Over 1,800 years ago healers in China mixed together a formulation called Huangqin Decoctin to relieve their patients’ aches and pains. Today, colorectal cancer patients in a Phase II Clinical Trial are receiving a therapeutic treatment made from this ancient formulation. The potential new drug is being tested for its effectiveness in reducing the harsh side effects of chemotherapy that these patients experience.
This new therapeutic agent derived from Traditional Chinese Medicine (TCM) was developed with funds from a National Institutes of Health grant to the Yale School of Medicine. Wei Jia, PhD, a subcontractor on the grant and co-director of the UNC Greensboro Center for Translational Biomedical Research at the North Carolina Research Campus (NCRC) in Kannapolis, is analyzing how patients in the clinical trials metabolize the new drug. The goal is to explain how and why the drug is reducing the side effects of the chemotherapy for most of the patients in the clinical trials and may not be working as well for others.
Jia sees the testing of this new drug as one example of how TCM can merge with Western, evidence-based medicine to present a new stratagem for the diagnosis, prevention and treatment of cancer.
Where TCM and Modern Metabolomics Meet
Recruited from Shanghai Jiao Tong University, one of the top universities in China, Jia was professor of Natural Medicines and the vice dean of the School of Pharmacy. His research has spanned nuclear medicine to the study of the bioactive compounds in medicinal plants used in TCM. He and his research team have developed treatments for bone cancer and a disease similar to diabetes called Xiao-ke. Jia’s research has also shown that plant components from traditional Chinese herbs can lower cholesterol and help with weight loss.
Since coming to the NCRC in 2008, Jia’s main research focus is cancer metabolism. Metabolism is defined as the chemical reactions in the cells of living organisms. The reactions determine essential functions such as growth, reproduction and environmental response. “We are spending a lot of time and effort in the understanding of the human physiology and human metabolism associated with cancer and with metabolic disorders,” Jia explained. “Metabolism is the downstream of the whole biological process. It starts with genes regulating proteins that regulate metabolites. Metabolites are what we call footprints.”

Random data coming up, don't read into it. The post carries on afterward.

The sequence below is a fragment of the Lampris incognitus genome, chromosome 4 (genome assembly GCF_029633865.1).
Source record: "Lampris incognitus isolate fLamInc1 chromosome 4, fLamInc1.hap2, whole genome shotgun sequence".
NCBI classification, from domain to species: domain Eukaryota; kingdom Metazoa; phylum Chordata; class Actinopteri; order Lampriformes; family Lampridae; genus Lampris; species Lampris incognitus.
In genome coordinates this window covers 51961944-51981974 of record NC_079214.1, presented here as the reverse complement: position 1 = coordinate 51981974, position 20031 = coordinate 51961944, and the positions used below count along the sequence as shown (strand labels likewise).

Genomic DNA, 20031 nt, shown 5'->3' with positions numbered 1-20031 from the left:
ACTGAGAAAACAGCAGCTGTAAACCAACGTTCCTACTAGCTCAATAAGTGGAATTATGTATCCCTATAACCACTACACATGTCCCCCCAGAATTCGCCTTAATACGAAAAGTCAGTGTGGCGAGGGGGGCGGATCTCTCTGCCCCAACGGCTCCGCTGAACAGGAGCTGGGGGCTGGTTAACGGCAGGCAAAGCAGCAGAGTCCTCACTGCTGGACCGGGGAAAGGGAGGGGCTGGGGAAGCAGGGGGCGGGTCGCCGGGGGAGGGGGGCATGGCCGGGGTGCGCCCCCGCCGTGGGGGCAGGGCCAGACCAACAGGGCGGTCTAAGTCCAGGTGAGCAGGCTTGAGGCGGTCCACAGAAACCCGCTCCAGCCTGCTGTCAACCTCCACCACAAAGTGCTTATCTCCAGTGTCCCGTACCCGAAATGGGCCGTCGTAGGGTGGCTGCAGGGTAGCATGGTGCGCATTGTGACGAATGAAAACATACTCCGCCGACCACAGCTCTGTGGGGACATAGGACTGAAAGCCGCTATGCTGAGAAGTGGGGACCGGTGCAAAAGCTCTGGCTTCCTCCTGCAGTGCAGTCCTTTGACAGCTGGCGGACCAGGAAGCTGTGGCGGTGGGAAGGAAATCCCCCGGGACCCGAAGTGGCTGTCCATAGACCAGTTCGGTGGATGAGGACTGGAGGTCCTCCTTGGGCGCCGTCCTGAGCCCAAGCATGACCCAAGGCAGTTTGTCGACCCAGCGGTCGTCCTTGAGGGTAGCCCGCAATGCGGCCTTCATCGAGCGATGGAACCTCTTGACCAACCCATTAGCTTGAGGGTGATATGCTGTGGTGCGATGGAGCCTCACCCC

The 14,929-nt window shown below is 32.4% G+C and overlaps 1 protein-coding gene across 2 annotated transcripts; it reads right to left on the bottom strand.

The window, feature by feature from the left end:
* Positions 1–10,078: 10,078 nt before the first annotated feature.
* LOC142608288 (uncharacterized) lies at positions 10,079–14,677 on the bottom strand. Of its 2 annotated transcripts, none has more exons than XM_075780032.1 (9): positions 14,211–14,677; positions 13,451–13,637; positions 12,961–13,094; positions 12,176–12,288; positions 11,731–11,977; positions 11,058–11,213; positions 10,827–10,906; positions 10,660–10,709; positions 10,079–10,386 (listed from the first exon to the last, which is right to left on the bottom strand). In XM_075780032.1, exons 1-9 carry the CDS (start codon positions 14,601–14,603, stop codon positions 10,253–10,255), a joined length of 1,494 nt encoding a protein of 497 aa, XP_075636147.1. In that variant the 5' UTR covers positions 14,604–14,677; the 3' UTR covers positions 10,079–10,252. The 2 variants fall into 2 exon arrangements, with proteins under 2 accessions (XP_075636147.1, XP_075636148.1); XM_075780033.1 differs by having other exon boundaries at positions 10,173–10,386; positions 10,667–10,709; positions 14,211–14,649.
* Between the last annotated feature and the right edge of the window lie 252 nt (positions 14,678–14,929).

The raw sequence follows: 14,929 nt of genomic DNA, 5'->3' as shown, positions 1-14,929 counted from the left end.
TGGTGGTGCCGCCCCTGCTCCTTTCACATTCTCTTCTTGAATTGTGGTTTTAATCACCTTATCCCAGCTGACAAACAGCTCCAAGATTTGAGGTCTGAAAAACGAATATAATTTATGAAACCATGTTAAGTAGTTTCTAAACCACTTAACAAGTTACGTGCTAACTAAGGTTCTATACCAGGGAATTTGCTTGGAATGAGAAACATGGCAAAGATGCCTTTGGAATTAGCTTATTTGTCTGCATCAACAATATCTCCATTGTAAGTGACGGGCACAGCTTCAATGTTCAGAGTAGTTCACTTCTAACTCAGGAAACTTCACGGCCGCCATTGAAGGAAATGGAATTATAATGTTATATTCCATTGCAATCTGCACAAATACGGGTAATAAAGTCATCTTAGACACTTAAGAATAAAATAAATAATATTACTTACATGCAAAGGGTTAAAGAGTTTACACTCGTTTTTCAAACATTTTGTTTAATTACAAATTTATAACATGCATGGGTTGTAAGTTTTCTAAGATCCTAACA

Footprints that take into account genetic differences and environmental factors. which is important because only 30 percent of cancers are purely genetic leaving the remaining 70 percent to be triggered by environmental factors. Those factors are as varied as a person’s mood, mental condition, physiological state, diet or exposure to heavy metals, viruses, pesticides or other toxins. Metabolites also provide a broader picture of disease than biomarkers, which are traditionally proteins in the blood that can indicate the presence of a disease. Although research into biomarkers is producing some results, according to Jia, many of the biomarkers are not specific enough to establish reliable standards for diagnosis and treatment of many cancers.
At the NCRC, Jia and his research team study metabolomic profiles in human tissue or fluids like blood and urine by taking advantage of tools like a 950 MHz Nuclear Magnetic Resonance (NMR) spectrometry and state-of-the-art mass spectrometry instrumentation located in The David H. Murdock Research Institute (DHMRI), the NCRC’s core laboratory and a non-profit contract research organization.